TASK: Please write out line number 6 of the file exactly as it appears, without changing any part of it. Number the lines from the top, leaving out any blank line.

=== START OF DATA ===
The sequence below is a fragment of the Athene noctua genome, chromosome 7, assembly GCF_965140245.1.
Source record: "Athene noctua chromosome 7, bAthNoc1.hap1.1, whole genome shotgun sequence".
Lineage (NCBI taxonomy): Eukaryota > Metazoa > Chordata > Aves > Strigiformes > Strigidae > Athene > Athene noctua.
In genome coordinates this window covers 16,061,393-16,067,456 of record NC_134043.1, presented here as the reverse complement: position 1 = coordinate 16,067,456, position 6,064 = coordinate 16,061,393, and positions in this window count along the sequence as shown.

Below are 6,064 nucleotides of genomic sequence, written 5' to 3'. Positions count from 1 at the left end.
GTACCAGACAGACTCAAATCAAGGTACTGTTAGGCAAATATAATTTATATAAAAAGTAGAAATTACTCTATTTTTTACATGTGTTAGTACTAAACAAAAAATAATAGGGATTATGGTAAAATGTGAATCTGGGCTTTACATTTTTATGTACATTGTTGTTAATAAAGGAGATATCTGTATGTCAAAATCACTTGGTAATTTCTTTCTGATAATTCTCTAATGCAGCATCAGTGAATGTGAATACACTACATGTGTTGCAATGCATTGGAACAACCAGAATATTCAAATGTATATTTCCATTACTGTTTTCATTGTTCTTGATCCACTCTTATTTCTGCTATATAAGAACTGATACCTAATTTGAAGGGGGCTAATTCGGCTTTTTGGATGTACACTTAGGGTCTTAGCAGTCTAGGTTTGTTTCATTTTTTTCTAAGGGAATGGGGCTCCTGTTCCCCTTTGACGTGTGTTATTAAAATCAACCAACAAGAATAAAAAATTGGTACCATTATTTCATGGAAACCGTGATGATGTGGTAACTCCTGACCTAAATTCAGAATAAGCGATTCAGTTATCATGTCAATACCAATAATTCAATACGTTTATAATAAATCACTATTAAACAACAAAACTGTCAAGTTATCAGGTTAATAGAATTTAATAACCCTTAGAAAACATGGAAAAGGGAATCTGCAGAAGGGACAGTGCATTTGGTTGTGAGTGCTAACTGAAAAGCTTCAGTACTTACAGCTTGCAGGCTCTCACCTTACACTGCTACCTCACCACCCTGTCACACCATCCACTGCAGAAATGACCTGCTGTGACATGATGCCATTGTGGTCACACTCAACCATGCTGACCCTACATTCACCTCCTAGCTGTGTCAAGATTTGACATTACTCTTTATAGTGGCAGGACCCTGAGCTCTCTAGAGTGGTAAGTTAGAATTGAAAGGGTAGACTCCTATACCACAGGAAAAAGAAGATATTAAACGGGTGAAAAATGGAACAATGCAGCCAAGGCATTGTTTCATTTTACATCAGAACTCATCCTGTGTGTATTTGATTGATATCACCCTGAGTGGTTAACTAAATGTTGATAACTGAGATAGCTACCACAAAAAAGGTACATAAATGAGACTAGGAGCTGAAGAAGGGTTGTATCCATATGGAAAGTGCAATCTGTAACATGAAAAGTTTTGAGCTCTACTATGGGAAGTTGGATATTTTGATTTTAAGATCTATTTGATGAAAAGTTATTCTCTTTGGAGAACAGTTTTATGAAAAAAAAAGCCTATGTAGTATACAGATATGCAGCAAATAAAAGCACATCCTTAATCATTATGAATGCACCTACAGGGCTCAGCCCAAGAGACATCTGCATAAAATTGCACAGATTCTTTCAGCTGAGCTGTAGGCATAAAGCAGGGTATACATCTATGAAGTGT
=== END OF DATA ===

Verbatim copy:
GTACCAGACAGACTCAAATCAAGGTACTGTTAGGCAAATATAATTTATATAAAAAGTAGAAATTACTCTATTTTTTACATGTGTTAGTACTAAACAAAAAATAATAGGGATTATGGTAAAATGTGAATCTGGGCTTTACATTTTTATGTACATTGTTGTTAATAAAGGAGATATCTGTATGTCAAAATCACTTGGTAATTTCTTTCTGATAATTCTCTAATGCAGCATCAGTGAATGTGAATACACTACATGTGTTGCAATGCATTGGAACAACCAGAATATTCAAATGTATATTTCCATTACTGTTTTCATTGTTCTTGATCCACTCTTATTTCTGCTATATAAGAACTGATACCTAATTTGAAGGGGGCTAATTCGGCTTTTTGGATGTACACTTAGGGTCTTAGCAGTCTAGGTTTGTTTCATTTTTTTCTAAGGGAATGGGGCTCCTGTTCCCCTTTGACGTGTGTTATTAAAATCAACCAACAAGAATAAAAAATTGGTACCATTATTTCATGGAAACCGTGATGATGTGGTAACTCCTGACCTAAATTCAGAATAAGCGATTCAGTTATCATGTCAATACCAATAATTCAATACGTTTATAATAAATCACTATTAAACAACAAAACTGTCAAGTTATCAGGTTAATAGAATTTAATAACCCTTAGAAAACATGGAAAAGGGAATCTGCAGAAGGGACAGTGCATTTGGTTGTGAGTGCTAACTGAAAAGCTTCAGTACTTACAGCTTGCAGGCTCTCACCTTACACTGCTACCTCACCACCCTGTCACACCATCCACTGCAGAAATGACCTGCTGTGACATGATGCCATTGTGGTCACACTCAACCATGCTGACCCTACATTCACCTCCTAGCTGTGTCAAGATTTGACATTACTCTTTATAGTGGCAGGACCCTGAGCTCTCTAGAGTGGTAAGTTAGAATTGAAAGGGTAGACTCCTATACCACAGGAAAAAGAAGATATTAAACGGGTGAAAAATGGAACAATGCAGCCAAGGCATTGTTTCATTTTACATCAGAACTCATCCTGTGTGTATTTGATTGATATCACCCTGAGTGGTTAACTAAATGTTGATAACTGAGATAGCTACCACAAAAAAGGTACATAAATGAGACTAGGAGCTGAAGAAGGGTTGTATCCATATGGAAAGTGCAATCTGTAACATGAAAAGTTTTGAGCTCTACTATGGGAAGTTGGATATTTTGATTTTAAGATCTATTTGATGAAAAGTTATTCTCTTTGGAGAACAGTTTTATGAAAAAAAAAGCCTATGTAGTATACAGATATGCAGCAAATAAAAGCACATCCTTAATCATTATGAATGCACCTACAGGGCTCAGCCCAAGAGACATCTGCATAAAATTGCACAGATTCTTTCAGCTGAGCTGTAGGCATAAAGCAGGGTATACATCTATGAAGTGT